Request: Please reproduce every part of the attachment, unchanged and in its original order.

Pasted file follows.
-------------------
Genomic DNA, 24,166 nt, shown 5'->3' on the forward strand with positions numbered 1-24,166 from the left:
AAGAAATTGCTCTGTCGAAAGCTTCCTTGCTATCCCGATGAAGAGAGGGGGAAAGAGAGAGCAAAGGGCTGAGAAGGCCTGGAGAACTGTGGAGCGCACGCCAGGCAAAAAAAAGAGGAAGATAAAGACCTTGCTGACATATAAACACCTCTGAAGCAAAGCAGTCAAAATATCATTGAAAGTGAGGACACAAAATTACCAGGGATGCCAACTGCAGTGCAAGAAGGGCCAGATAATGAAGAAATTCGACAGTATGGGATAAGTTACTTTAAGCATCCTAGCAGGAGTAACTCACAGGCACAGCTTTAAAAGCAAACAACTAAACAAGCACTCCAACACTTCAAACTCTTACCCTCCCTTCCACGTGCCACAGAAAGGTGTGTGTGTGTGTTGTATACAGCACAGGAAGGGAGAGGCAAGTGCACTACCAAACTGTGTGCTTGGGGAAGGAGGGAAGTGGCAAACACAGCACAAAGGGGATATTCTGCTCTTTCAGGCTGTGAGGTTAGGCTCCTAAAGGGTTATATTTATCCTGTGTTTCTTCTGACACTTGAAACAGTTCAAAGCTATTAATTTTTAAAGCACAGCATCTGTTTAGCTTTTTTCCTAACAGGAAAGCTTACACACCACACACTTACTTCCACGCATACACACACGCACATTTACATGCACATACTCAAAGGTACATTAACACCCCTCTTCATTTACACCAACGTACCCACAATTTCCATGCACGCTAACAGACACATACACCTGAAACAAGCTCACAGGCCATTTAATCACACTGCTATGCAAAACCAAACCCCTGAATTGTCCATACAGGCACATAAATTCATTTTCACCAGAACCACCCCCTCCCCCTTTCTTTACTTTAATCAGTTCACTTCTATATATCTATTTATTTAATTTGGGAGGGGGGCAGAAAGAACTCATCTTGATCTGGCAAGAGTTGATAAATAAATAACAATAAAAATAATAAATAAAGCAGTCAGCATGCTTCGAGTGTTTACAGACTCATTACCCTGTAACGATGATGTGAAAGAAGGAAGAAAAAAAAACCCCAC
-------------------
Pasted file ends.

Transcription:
Genomic DNA, 24,166 nt, shown 5'->3' on the forward strand with positions numbered 1-24,166 from the left:
AAGAAATTGCTCTGTCGAAAGCTTCCTTGCTATCCCGATGAAGAGAGGGGGAAAGAGAGAGCAAAGGGCTGAGAAGGCCTGGAGAACTGTGGAGCGCACGCCAGGCAAAAAAAAGAGGAAGATAAAGACCTTGCTGACATATAAACACCTCTGAAGCAAAGCAGTCAAAATATCATTGAAAGTGAGGACACAAAATTACCAGGGATGCCAACTGCAGTGCAAGAAGGGCCAGATAATGAAGAAATTCGACAGTATGGGATAAGTTACTTTAAGCATCCTAGCAGGAGTAACTCACAGGCACAGCTTTAAAAGCAAACAACTAAACAAGCACTCCAACACTTCAAACTCTTACCCTCCCTTCCACGTGCCACAGAAAGGTGTGTGTGTGTGTTGTATACAGCACAGGAAGGGAGAGGCAAGTGCACTACCAAACTGTGTGCTTGGGGAAGGAGGGAAGTGGCAAACACAGCACAAAGGGGATATTCTGCTCTTTCAGGCTGTGAGGTTAGGCTCCTAAAGGGTTATATTTATCCTGTGTTTCTTCTGACACTTGAAACAGTTCAAAGCTATTAATTTTTAAAGCACAGCATCTGTTTAGCTTTTTTCCTAACAGGAAAGCTTACACACCACACACTTACTTCCACGCATACACACACGCACATTTACATGCACATACTCAAAGGTACATTAACACCCCTCTTCATTTACACCAACGTACCCACAATTTCCATGCACGCTAACAGACACATACACCTGAAACAAGCTCACAGGCCATTTAATCACACTGCTATGCAAAACCAAACCCCTGAATTGTCCATACAGGCACATAAATTCATTTTCACCAGAACCACCCCCTCCCCCTTTCTTTACTTTAATCAGTTCACTTCTATATATCTATTTATTTAATTTGGGAGGGGGGCAGAAAGAACTCATCTTGATCTGGCAAGAGTTGATAAATAAATAACAATAAAAATAATAAATAAAGCAGTCAGCATGCTTCGAGTGTTTACAGACTCATTACCCTGTAACGATGATGTGAAAGAAGGAAGAAAAAAAAACCCCAC